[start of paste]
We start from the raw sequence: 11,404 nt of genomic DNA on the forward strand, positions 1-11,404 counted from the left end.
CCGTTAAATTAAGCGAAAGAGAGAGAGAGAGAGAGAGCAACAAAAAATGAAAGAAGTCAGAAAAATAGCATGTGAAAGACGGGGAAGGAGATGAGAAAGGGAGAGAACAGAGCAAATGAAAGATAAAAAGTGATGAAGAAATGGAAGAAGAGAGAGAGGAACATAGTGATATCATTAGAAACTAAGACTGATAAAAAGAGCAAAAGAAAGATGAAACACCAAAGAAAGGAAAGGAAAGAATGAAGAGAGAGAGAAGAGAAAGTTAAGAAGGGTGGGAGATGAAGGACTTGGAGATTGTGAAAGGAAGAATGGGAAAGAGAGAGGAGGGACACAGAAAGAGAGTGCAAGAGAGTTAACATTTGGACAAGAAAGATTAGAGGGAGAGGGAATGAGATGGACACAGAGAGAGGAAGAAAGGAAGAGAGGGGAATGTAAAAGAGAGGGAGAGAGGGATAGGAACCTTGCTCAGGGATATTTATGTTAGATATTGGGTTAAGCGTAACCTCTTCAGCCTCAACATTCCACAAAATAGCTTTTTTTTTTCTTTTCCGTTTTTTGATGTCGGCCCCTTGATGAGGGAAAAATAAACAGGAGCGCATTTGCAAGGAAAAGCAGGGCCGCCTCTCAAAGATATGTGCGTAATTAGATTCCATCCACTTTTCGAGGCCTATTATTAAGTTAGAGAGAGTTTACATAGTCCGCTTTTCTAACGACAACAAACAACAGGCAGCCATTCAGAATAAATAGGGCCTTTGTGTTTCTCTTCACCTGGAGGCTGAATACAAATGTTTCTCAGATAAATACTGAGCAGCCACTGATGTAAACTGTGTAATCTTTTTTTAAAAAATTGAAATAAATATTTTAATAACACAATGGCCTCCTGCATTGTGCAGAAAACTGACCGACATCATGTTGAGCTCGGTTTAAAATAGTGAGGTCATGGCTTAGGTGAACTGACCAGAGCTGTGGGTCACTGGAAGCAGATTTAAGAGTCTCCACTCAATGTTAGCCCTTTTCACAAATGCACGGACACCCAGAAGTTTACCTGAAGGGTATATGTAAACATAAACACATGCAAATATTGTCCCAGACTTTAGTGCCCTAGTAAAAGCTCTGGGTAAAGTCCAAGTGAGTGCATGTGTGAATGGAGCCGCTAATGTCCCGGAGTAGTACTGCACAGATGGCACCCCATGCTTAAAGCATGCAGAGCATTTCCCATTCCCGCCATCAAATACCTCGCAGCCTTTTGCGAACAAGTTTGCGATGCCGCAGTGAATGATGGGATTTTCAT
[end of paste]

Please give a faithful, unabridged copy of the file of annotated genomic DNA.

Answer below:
We start from the raw sequence: 11,404 nt of genomic DNA on the forward strand, positions 1-11,404 counted from the left end.
CCGTTAAATTAAGCGAAAGAGAGAGAGAGAGAGAGAGCAACAAAAAATGAAAGAAGTCAGAAAAATAGCATGTGAAAGACGGGGAAGGAGATGAGAAAGGGAGAGAACAGAGCAAATGAAAGATAAAAAGTGATGAAGAAATGGAAGAAGAGAGAGAGGAACATAGTGATATCATTAGAAACTAAGACTGATAAAAAGAGCAAAAGAAAGATGAAACACCAAAGAAAGGAAAGGAAAGAATGAAGAGAGAGAGAAGAGAAAGTTAAGAAGGGTGGGAGATGAAGGACTTGGAGATTGTGAAAGGAAGAATGGGAAAGAGAGAGGAGGGACACAGAAAGAGAGTGCAAGAGAGTTAACATTTGGACAAGAAAGATTAGAGGGAGAGGGAATGAGATGGACACAGAGAGAGGAAGAAAGGAAGAGAGGGGAATGTAAAAGAGAGGGAGAGAGGGATAGGAACCTTGCTCAGGGATATTTATGTTAGATATTGGGTTAAGCGTAACCTCTTCAGCCTCAACATTCCACAAAATAGCTTTTTTTTTTCTTTTCCGTTTTTTGATGTCGGCCCCTTGATGAGGGAAAAATAAACAGGAGCGCATTTGCAAGGAAAAGCAGGGCCGCCTCTCAAAGATATGTGCGTAATTAGATTCCATCCACTTTTCGAGGCCTATTATTAAGTTAGAGAGAGTTTACATAGTCCGCTTTTCTAACGACAACAAACAACAGGCAGCCATTCAGAATAAATAGGGCCTTTGTGTTTCTCTTCACCTGGAGGCTGAATACAAATGTTTCTCAGATAAATACTGAGCAGCCACTGATGTAAACTGTGTAATCTTTTTTTAAAAAATTGAAATAAATATTTTAATAACACAATGGCCTCCTGCATTGTGCAGAAAACTGACCGACATCATGTTGAGCTCGGTTTAAAATAGTGAGGTCATGGCTTAGGTGAACTGACCAGAGCTGTGGGTCACTGGAAGCAGATTTAAGAGTCTCCACTCAATGTTAGCCCTTTTCACAAATGCACGGACACCCAGAAGTTTACCTGAAGGGTATATGTAAACATAAACACATGCAAATATTGTCCCAGACTTTAGTGCCCTAGTAAAAGCTCTGGGTAAAGTCCAAGTGAGTGCATGTGTGAATGGAGCCGCTAATGTCCCGGAGTAGTACTGCACAGATGGCACCCCATGCTTAAAGCATGCAGAGCATTTCCCATTCCCGCCATCAAATACCTCGCAGCCTTTTGCGAACAAGTTTGCGATGCCGCAGTGAATGATGGGATTTTCAT